Summer is in full swing, so why not deck your outdoor area out with more outdoor planters? DIY Specialist Natasha Dickins from Little Red Industries shares how to create your own DIY outdoor planter yourself – you’ll be having a summer drink next to your new outdoor plant in no time!
STEP BY STEP INSTRUCTIONS
DIY TOOLS & MATERIALS
- 10m of reclaimed timber boards at 80-90mm wide
- 1.8m of treated pine decking
- Measuring tape, combination square and pencil
- Circular saw and drop saw
- Drill with drill bits and a countersinking bit
- 19mm hole saw for the finger holes
- 40mm stainless steel decking screws
- Bondall Bondcrete adhesive for assembly
- Small router or trimmer (optional)
- Nail gun (optional)
- Timber filler in a colour to match and a spatula
- Monocel Stain & Varnish in Clear to finish
- Tray with mini roller to apply varnish
- Gripset Betta Bitumen Rubber to seal inside
- Paintbrush to apply bitumen
- 120 and 180-grit abrasive paper with a sanding block
- Four castors with 25mm screws
- Tools for planting, plus old flyscreen, two bags of soil, mulch and a plant
Step 1: Plan the cutting list
Set out the boards and cut the sides to 550mm by about 450mm high, depending on the width of the boards. Cut the base to be 550mm by about 300mm, cutting along the sides to remove the tongue and groove. Cut the end pieces to fit across the base and the sides, about 300mm wide, and the same height as the sides. On the side and end pieces, cut along the top to remove the tongue and reposition into the grooves of the bottom boards. Dry-fit all the boards to check for size.
Step 2: Cut the supports
Cut pieces of treated pine decking to add support inside the planter. Measure them against the dry-fit, with two for each side at 320mm long, one for each end about 280mm long and two for the base at about 260mm.
Tip: The end supports need to be long enough to cover the joins but short enough to finish below the finger holes, so check they fit before gluing up.
Step 3: Make the finger holes
It’s easier to make the holes before glueing up. On the ends, centre three 19mm-wide holes in the top boards, marking them to be about 30mm apart then use a 19mm hole saw to drill the holes.
Tip: For a neat finish, start each hole on the outside, halfway through turn the board over and complete the drilling from the other side.
Step 4: Make the drainage holes
On the base, make two to three holes in each board with the 19mm hole saw, positioning them at least 100mm from the ends to allow for the support rails.
Step 5: Glue up the boards
To glue the sides, base and ends, apply Bondcrete into the grooves, beginning with the top pieces. Position and glue the treated pine supports and secure using a nail gun or screws.
Tip: I used clamps to hold the boards together, but you could wrap masking tape tightly around them.
Step 6: Assemble the box
Glue along the edges as you assemble the box, using a nail gun to secure the sides to the base, then adding the ends. Use a countersinking bit to make the screw holes along the edges and base, then secure with decking screws.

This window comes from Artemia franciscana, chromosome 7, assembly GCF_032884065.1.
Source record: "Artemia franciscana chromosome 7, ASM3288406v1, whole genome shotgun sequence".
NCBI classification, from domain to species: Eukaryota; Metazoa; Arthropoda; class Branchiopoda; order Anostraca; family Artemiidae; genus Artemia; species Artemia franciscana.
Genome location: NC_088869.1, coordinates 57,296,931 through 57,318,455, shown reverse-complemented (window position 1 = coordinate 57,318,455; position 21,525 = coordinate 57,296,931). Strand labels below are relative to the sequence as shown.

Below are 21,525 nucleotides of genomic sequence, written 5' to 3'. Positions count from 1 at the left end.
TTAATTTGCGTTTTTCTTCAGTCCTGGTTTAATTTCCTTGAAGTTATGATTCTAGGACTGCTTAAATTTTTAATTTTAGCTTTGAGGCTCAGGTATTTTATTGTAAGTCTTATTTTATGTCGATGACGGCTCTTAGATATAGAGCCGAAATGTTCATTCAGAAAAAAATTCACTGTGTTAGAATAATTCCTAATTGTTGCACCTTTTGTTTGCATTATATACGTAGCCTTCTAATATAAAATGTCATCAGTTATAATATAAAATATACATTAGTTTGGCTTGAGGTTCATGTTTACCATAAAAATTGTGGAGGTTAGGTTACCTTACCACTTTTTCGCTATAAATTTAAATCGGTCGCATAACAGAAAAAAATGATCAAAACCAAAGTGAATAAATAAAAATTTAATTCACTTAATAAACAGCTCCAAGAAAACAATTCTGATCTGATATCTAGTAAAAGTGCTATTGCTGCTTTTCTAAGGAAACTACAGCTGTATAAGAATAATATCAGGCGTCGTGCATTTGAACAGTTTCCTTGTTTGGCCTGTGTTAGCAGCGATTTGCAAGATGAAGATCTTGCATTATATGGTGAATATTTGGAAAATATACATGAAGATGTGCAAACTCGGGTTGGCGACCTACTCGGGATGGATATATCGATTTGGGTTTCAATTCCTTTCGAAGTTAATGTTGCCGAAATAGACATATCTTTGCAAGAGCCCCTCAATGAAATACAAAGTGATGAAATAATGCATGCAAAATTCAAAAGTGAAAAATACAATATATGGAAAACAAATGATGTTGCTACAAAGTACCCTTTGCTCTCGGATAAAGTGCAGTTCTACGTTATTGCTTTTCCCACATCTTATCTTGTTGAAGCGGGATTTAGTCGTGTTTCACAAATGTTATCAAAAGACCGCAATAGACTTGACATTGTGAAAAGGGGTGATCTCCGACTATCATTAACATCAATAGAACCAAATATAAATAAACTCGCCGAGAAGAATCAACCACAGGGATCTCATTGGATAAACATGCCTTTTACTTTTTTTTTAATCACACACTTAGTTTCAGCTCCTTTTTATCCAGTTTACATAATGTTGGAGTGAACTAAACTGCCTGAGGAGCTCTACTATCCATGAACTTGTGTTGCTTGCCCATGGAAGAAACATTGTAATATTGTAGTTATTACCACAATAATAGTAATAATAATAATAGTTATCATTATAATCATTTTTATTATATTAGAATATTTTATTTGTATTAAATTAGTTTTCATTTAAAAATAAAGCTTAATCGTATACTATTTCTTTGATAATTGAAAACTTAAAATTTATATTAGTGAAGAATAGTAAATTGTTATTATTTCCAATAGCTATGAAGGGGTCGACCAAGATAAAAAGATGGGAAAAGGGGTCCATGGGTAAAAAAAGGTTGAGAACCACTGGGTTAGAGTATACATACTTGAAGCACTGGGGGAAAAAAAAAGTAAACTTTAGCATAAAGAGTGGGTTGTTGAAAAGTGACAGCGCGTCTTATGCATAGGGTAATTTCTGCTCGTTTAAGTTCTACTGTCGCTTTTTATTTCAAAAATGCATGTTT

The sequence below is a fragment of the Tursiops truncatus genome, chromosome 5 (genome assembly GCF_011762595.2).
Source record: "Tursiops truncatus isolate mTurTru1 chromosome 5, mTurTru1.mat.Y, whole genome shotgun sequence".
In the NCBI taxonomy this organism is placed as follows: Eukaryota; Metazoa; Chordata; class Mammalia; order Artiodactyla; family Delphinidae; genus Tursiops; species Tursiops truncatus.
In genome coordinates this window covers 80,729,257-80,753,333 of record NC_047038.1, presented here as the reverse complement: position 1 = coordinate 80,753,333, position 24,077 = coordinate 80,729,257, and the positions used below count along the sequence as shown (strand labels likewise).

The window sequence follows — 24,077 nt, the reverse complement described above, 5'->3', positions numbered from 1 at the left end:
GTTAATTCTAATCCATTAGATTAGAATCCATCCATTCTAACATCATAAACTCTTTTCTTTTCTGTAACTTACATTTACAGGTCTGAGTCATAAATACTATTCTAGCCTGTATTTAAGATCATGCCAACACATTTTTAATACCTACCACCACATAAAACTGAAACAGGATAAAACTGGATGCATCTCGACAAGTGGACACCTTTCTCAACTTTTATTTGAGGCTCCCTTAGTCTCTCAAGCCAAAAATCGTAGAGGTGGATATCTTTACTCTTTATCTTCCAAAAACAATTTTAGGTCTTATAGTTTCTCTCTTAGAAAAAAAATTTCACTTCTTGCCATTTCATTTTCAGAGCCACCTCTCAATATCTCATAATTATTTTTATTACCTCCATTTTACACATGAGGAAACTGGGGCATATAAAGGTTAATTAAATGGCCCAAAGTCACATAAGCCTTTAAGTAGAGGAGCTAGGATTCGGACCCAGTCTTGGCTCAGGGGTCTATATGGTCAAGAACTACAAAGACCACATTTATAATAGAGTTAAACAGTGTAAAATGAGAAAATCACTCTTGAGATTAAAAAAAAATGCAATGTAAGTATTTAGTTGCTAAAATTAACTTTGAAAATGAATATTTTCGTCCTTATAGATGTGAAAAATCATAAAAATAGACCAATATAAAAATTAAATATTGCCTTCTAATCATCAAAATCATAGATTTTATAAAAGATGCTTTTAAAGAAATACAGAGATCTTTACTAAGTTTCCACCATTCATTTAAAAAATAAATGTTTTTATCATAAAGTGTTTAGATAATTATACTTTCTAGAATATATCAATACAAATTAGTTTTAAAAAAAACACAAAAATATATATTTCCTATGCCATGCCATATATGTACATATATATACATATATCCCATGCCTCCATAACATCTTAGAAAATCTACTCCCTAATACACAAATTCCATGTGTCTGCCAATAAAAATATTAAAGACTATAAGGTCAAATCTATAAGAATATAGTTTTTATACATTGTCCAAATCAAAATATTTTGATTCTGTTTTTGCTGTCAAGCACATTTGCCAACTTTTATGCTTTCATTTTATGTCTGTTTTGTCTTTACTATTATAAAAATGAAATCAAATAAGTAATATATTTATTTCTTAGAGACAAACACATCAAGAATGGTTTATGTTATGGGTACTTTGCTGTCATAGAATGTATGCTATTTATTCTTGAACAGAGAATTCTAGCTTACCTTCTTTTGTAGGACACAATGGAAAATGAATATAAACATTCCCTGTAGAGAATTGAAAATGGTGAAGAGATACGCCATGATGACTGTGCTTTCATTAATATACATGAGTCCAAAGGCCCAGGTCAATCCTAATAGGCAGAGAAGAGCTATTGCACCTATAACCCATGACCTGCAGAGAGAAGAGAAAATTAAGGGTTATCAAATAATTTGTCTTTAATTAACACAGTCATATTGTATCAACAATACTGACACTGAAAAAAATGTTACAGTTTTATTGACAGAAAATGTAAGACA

Tip: You could skip the nail gun and simply make the countersunk holes first then assemble with glue and screws.
Step 7: Roundover and smooth
Use a small router or trimmer to round-over all edges and the finger holes. If you don’t have a trimmer with a round-over bit, use 120-grit and a sanding block to remove the sharp edges and smooth the corners. Wrap a small piece of abrasive paper around a pencil or dowel to sand inside the finger holes.
Step 8: Fill the holes and sand
Use a spatula to apply wood filler to holes, cracks or gaps and leave to dry. Sand the box all over with 120-grit abrasive paper then 180-grit for a smooth finish.
Tip: I used a black wood filler for an industrial look, but for a more subtle finish you could choose a tint more in keeping with the tone of your timber.
Step 9: Waterproof the inside
Apply a thick, even coat of Gripset Betta Bitumen Rubber, ensuring all gaps and joins, brushing around the top to create a neat line and leave to dry thoroughly before applying a second coat.
Tip: Apply the first coat with horizontal brush strokes then do the second coat by brushing vertically to ensure the surface is completely watertight.
Step 10: Add the castors
Varnish the base to ensure the timber is totally sealed then position the castors on the treated pine and attach with galvanised stitching screws.
Step 11: Seal the outside
Use a mini roller to apply at least two coats of Monocel Stain & Varnish in Clear, leaving to dry thoroughly between each. Seal along the inside where the bitumen ends to ensure maximum moisture-proofing.
Step 12: Prepare for planting
Cut up old flyscreen and fold it into two layers to place over the base and prevent soil from falling through the drainage holes, then add a bag of soil.
Step 13: Add the plant
Position the plant in the centre of the planter and add another bag of soil then add mulch to prevent the soil from drying out and water.
Outdoor Planter Reveal!
There you have it! A beautiful outdoor planter, designed to stand the test of time.
“The trick to making a unique outdoor planter like this is to use lovely reclaimed hardwood,’ says Natasha.
“I sourced this flooring from a 100-year-old house that was being renovated, although you could simply use offcuts,” Natasha says.
If you recreate this at home be sure to hashtag #bondall on Instagram and Facebook for a feature, and tag @littleredindustries and share the love for the planter.
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